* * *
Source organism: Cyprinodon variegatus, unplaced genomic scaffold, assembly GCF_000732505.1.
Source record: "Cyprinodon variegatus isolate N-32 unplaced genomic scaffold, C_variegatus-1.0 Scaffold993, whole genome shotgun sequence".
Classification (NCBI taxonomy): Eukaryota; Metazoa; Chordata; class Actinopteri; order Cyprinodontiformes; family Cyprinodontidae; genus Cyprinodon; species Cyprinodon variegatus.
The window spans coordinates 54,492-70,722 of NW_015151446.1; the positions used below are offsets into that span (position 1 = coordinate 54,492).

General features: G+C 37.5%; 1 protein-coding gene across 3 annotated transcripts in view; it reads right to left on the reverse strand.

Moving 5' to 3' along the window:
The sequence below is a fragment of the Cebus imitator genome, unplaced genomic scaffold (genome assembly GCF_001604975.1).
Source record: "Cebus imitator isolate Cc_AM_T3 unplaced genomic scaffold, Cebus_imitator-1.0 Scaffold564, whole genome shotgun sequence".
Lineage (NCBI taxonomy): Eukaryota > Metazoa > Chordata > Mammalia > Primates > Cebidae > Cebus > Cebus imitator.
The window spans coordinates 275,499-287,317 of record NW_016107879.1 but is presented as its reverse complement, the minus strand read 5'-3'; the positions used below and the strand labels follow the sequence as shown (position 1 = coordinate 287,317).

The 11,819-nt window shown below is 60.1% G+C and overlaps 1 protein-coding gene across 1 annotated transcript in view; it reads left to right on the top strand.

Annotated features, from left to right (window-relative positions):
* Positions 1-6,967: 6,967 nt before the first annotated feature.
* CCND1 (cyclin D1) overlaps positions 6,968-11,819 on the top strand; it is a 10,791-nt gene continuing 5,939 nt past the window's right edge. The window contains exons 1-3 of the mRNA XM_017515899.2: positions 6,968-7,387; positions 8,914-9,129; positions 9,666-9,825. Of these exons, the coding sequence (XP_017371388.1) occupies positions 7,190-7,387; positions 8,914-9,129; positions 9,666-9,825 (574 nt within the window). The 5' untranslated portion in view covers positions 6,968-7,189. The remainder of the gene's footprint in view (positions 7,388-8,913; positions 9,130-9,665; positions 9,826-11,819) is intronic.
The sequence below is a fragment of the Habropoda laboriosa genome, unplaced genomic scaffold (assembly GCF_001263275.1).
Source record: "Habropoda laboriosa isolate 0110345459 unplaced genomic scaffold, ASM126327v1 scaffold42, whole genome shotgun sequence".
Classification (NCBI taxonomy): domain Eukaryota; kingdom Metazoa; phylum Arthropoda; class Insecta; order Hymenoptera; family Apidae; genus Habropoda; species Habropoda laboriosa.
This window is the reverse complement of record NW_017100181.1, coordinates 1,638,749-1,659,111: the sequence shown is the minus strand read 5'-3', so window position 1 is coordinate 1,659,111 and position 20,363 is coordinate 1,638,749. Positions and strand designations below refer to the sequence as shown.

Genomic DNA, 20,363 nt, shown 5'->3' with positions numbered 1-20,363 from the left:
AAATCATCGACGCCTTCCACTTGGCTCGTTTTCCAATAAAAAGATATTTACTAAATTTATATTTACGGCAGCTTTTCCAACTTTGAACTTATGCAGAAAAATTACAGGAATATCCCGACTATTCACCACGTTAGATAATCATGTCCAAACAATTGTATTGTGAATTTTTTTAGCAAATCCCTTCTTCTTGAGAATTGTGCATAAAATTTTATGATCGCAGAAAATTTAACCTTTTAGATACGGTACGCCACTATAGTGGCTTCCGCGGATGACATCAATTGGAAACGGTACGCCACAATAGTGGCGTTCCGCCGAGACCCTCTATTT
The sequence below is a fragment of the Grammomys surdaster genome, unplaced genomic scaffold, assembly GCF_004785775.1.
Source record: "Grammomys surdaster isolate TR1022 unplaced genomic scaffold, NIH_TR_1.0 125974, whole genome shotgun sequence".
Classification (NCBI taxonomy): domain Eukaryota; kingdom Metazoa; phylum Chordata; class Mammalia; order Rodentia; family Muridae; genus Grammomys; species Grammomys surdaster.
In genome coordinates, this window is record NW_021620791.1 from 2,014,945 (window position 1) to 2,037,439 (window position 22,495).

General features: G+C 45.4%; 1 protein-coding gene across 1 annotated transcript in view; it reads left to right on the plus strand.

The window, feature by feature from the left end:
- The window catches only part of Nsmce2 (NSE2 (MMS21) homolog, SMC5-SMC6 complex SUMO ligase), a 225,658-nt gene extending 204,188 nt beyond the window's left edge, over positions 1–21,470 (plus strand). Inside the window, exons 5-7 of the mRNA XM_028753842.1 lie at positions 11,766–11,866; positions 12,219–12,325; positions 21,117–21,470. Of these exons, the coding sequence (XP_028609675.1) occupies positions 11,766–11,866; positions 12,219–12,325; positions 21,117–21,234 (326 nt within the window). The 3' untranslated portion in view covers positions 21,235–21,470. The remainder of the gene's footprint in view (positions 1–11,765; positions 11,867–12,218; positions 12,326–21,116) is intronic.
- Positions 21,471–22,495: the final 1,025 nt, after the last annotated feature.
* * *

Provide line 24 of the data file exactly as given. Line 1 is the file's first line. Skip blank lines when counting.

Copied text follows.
In genome coordinates, this window is record NW_021620791.1 from 2,014,945 (window position 1) to 2,037,439 (window position 22,495).